Creator/s: "Adamska," "Maniac"
Section/s: Ch. 3, pp. 13-32 & "Never Again"
The latest page is just an April Fool's joke, so don't get the impression that Villain's some awful animu comic and flip the table.
Website: The website looks excellent, conveying the dark, worn-down look of a secret villain headquarters. A lot of Smack Jeeves comics look super-generic, so it's nice to see a comic that doesn't just use a popular template as-is.
The site has a ton of really cool extras, including a "Making Of" feature, a music playlist, skins for Minecraft, and, best of all, audio commentary from the creators. There's also some information about the comic and the creators, as well as nice-looking cast page.
One tip: I find filler pages to be distracting while reading through a comic's archives. I think they're better off being placed in the comic's "extras" section.
Writing: Villain promotes itself as a "chance to see what goes on for the other team," and while it isn't the first webcomic to have villains as protagonists, it's still a fairly novel and unusual concept.
So, what makes villains so interesting? For starters, there's something inherently cool and badass about their selfishness and power over others. A villain generally has significant physical or mental abilities (or both), and stories often go to great lengths to emphasize how impressive and terrifying the villain is, and how grim the fate of the heroes will be if the villain succeeds. They have an intimidating and unusual appearance, sometimes being a monster or demon, or being capable of transforming into one. Villains also have an aspect of unpredictability, in that their lack of morality and loyalty leads them to switch sides, backstab, or have a change of heart at a moment's notice. And since a story's usually told from the good guys' point of view, the villain's mysterious and perhaps rarely seen, often preferring to send henchmen or pulling strings behind the scenes rather than getting involved directly. Villains often clash with authority and order, which is always a cool thing. Lastly, as a result of their power and hedonism, the villains get to have the most fun (at least until they get the asses kicked at the end of the story, anyways).
Back to Villain. The villains in Villain don't really act like villains. In fact, they're nice. Like, really nice. And even when there's conflict between the villains, they're still really nice to each other. The creators offer the question, "Who's the true hero and who's the true villain?, and clearly their intention is to suggest that "villains are people, too." And while moral ambiguity's great 'n' all, there's a big, gaping hole in this comic where all that "awesome villain stuff" I explained above is supposed to be. Writing the villains as really nice roommates just to show that "villains are people, too," is probably one of the lamest and most boring story ideas the creators could've come up with. I mean, sure, villains will often team up to accomplish a mutual goal, but it doesn't mean they stop being the selfish, destructive jerks we all know and love. And there's always room for a dramatic moment of moral ambiguity at some point in the story. This comic has a ton of potential to be an engaging villain-centric story, so it's particularly disappointing that the creators took such a bland and uninspired route with it.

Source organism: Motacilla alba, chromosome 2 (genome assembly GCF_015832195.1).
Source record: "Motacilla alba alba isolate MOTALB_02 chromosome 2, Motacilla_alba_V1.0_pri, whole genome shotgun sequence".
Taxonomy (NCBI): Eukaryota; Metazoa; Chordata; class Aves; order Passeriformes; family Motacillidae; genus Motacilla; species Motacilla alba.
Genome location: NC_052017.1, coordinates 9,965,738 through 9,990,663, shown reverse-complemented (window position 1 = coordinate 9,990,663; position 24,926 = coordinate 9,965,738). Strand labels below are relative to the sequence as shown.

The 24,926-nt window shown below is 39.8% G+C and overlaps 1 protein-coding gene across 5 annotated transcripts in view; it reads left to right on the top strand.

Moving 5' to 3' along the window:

Art: The art's colorful and attractive, but too often the creators choose to portray the characters in a overly minimalistic way, which makes the artwork seem vague and inconsistent. The comic has about four distinct levels of detail it switches between, the lowest level having simple faces and cartoonish anatomy, and the highest level being fairly realistic. Simplistic renderings are necessary sometimes, like when there's a crowd, or when the "camera" is far away from the character, but Villain does them all the time, even declining to give the main characters faces at times. Ideally, the comic should stick with one particular level of detail, only deviating from it on occasion. Something like the bottom-right panel here, which is between the highest and second-highest levels of detail, is what I suggest the creators consider as their standard.
Aside from that, the character designs are all fairly creative, and the villains certainly look villainous. They also each have their own dominant color (e.g., Bob is purple, Buzz is green, Killswitch is red), which helps makes them stand out from one another, as well as helping give some variety to the pages. The creators also do a decent job of varying perspectives to make the dialogue-heavy scenes more visually interesting, although I feel like they overuse the birds-eye view a bit, like they ran outta ways to creatively shown the scene.
Lastly, the different-colored borders on the speech bubbles is a nice touch.
Overall: The creators of Villain seem to be struggling with their concept, as while the idea of having villains as protagonists is pretty cool and clever, the execution of that idea is really lacking, and the comic isn't stylish or interesting enough to make readers wanna keep coming back to it. The nine-page "Never Again" section is a radical departure from the comic's main style and is very poorly done, further suggesting a sort-of "flailing about" approach by the creators, awkwardly trying to figure out a way for their neat concept to work. The creator might wanna try rethinking their project from the ground up, and remind themselves what it was that attracted them to doing a villain-based comic in the first place.